and classmates from the Theatre Education Masters Program at Emerson College.
Revival does not seek to preach or convert. Our only goal is to be honest.
“When Women Were Birds: An Integration of Female Voice and Gravity Defying
Movement”
Inspired by a novel authored by Terry Tempest Williams
presented by St Louis Aerial Artistry
.Zack Theatre
Aug. 15 at 10:30 p.m.
Aug. 16 at 10:30 p.m.
Aug. 17 at 10:30 p.m.
Aug. 18 at noon

“A Wild and Weird Sky in the Lou”
presented by SKY
303 Pop Up @ The .ZACK
Aug. 16 at 6 p.m.
Aug. 17 at 4 p.m.
Aug. 18 at 7:30 p.m.
What It’s About: Sky will be presenting three nights of some of her most
ambitiously weird and honest pieces to date at 2019’s St. Lou Fringe Festival,
located in the Grand Center Arts District. There will be her scarf, roses, some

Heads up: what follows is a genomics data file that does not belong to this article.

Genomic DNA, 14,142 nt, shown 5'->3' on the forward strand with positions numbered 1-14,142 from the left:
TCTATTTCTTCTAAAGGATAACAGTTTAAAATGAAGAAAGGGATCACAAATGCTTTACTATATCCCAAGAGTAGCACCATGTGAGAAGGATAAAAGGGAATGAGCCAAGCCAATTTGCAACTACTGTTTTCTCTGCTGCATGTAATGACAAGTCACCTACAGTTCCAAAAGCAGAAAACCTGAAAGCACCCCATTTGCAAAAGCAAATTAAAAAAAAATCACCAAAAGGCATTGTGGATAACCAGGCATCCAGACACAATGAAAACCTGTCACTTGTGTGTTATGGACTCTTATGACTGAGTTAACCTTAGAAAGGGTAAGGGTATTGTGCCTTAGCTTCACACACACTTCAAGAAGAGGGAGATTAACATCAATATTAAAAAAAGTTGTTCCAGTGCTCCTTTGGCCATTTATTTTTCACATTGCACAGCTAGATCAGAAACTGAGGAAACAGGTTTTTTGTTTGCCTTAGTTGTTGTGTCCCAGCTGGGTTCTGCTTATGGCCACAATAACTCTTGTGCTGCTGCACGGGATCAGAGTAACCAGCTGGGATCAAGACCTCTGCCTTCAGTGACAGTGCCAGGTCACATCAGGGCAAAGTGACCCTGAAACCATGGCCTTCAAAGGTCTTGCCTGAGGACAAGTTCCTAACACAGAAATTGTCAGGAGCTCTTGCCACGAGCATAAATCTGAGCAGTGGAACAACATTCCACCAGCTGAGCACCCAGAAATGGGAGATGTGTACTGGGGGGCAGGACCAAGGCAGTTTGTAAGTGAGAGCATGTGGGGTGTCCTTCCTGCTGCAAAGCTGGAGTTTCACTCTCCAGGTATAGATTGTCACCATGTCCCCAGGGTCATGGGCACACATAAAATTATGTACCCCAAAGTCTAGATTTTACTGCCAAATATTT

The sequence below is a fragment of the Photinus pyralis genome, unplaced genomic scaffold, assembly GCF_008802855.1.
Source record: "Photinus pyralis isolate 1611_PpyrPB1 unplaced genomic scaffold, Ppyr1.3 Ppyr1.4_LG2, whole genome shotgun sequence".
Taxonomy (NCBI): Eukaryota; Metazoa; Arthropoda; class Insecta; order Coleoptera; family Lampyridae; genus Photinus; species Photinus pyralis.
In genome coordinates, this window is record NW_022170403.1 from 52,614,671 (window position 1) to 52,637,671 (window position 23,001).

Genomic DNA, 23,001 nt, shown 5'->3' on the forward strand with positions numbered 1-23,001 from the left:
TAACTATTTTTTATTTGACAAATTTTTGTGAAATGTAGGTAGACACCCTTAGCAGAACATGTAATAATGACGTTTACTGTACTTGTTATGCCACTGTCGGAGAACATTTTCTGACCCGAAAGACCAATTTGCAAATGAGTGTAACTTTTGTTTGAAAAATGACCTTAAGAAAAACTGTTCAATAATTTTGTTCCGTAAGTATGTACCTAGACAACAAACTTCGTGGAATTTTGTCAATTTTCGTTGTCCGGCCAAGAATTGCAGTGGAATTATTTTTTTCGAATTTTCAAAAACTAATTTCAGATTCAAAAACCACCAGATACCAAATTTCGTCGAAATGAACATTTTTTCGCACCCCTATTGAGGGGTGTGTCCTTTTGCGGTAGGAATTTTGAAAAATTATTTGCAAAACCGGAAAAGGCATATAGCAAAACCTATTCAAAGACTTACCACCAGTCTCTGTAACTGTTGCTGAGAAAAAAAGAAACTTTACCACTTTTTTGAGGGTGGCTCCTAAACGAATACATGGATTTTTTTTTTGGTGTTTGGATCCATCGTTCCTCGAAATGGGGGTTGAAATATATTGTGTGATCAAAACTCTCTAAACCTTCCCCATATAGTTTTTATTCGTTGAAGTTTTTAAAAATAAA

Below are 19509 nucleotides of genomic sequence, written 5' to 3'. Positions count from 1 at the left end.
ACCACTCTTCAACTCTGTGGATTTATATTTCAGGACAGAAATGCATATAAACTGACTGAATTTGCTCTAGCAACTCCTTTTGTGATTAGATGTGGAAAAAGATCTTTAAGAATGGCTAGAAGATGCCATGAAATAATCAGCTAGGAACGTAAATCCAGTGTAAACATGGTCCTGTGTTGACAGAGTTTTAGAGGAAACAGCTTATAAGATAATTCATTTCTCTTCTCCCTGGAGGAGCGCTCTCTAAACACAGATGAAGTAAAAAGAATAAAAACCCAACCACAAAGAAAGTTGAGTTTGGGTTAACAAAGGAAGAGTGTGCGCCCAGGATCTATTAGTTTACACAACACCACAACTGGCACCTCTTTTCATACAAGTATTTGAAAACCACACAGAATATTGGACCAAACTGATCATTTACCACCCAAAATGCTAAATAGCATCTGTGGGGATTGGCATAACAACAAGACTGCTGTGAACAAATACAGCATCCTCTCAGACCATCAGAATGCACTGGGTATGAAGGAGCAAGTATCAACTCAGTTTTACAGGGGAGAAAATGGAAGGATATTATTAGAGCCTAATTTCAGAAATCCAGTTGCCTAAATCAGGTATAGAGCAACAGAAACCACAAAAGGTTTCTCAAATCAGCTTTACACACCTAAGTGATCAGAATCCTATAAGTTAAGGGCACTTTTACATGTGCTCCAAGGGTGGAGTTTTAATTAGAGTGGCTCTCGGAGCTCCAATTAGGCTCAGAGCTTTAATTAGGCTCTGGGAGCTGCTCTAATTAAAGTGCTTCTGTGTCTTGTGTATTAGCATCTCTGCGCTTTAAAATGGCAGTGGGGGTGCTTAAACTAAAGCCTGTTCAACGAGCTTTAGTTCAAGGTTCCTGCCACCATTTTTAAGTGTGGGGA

water spillage, projections, and a chance to hear Sky talk about her work. It
will be an intimate, inclusive environment open to questions and lively
discussions about the challenges of creating art. Also, don’t forget to support
all your local artists and check out the impressive line-up of local talent at
this year’s one and only St Lou Fringe Festival!
“Politely Angry: An Hour of Socially Conscious Comedy”
presented by Krish Mohan
Kranzberg Arts Center Gallery
Aug. 16 at 6 p.m.
Aug. 17 at 7:30 p.m.
Aug. 18 at 4:30 p.m.

What It’s About: Krish Mohan uses his quirky attitude and
charming personality to address some of our toughest issues using his unique
brand of comedy.

Premiere of Tom Cipullo’s Glory Denied

UAO receives PNC Foundation grant to fund outreach and veteran/military discounts in conjunction with Glory DeniedComposer Tom Cipullo to attend opening night performance and participate in Talk-Back session following the opera Union Avenue Opera closes its 25th Anniversary Season with the St. Louis premiere of Tom Cipullo’s poignant and powerful 2007 opera, Glory Denied, Aug. 16-17 and 23-24.